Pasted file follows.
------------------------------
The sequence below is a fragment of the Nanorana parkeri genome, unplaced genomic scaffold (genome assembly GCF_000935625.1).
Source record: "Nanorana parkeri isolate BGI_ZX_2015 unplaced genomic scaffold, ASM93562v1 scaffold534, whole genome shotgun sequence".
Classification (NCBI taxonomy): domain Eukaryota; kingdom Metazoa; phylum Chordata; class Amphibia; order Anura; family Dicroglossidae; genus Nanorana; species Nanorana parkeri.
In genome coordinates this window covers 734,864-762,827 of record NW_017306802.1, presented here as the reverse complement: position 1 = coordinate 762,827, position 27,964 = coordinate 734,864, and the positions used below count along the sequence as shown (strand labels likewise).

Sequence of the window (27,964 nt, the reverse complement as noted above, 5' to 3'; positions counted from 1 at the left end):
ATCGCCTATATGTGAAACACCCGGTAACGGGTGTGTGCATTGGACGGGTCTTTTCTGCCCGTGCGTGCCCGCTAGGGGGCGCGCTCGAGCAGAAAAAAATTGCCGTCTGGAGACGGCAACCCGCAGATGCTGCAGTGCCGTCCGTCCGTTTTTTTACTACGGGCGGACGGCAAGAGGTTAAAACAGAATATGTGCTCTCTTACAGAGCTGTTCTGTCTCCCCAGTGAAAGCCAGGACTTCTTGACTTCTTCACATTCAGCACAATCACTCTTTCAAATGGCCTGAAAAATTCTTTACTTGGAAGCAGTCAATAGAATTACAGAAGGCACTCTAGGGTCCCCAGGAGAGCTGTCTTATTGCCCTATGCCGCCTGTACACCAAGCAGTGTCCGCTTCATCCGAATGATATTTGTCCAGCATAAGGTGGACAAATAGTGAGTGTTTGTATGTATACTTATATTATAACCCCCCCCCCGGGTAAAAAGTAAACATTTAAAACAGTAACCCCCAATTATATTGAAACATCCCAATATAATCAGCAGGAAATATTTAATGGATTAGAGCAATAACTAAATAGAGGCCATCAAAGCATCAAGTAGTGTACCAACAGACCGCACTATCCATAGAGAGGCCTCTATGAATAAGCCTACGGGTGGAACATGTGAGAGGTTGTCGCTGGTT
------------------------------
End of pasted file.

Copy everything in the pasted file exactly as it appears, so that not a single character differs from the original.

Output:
The sequence below is a fragment of the Nanorana parkeri genome, unplaced genomic scaffold (genome assembly GCF_000935625.1).
Source record: "Nanorana parkeri isolate BGI_ZX_2015 unplaced genomic scaffold, ASM93562v1 scaffold534, whole genome shotgun sequence".
Classification (NCBI taxonomy): domain Eukaryota; kingdom Metazoa; phylum Chordata; class Amphibia; order Anura; family Dicroglossidae; genus Nanorana; species Nanorana parkeri.
In genome coordinates this window covers 734,864-762,827 of record NW_017306802.1, presented here as the reverse complement: position 1 = coordinate 762,827, position 27,964 = coordinate 734,864, and the positions used below count along the sequence as shown (strand labels likewise).

Sequence of the window (27,964 nt, the reverse complement as noted above, 5' to 3'; positions counted from 1 at the left end):
ATCGCCTATATGTGAAACACCCGGTAACGGGTGTGTGCATTGGACGGGTCTTTTCTGCCCGTGCGTGCCCGCTAGGGGGCGCGCTCGAGCAGAAAAAAATTGCCGTCTGGAGACGGCAACCCGCAGATGCTGCAGTGCCGTCCGTCCGTTTTTTTACTACGGGCGGACGGCAAGAGGTTAAAACAGAATATGTGCTCTCTTACAGAGCTGTTCTGTCTCCCCAGTGAAAGCCAGGACTTCTTGACTTCTTCACATTCAGCACAATCACTCTTTCAAATGGCCTGAAAAATTCTTTACTTGGAAGCAGTCAATAGAATTACAGAAGGCACTCTAGGGTCCCCAGGAGAGCTGTCTTATTGCCCTATGCCGCCTGTACACCAAGCAGTGTCCGCTTCATCCGAATGATATTTGTCCAGCATAAGGTGGACAAATAGTGAGTGTTTGTATGTATACTTATATTATAACCCCCCCCCCGGGTAAAAAGTAAACATTTAAAACAGTAACCCCCAATTATATTGAAACATCCCAATATAATCAGCAGGAAATATTTAATGGATTAGAGCAATAACTAAATAGAGGCCATCAAAGCATCAAGTAGTGTACCAACAGACCGCACTATCCATAGAGAGGCCTCTATGAATAAGCCTACGGGTGGAACATGTGAGAGGTTGTCGCTGGTT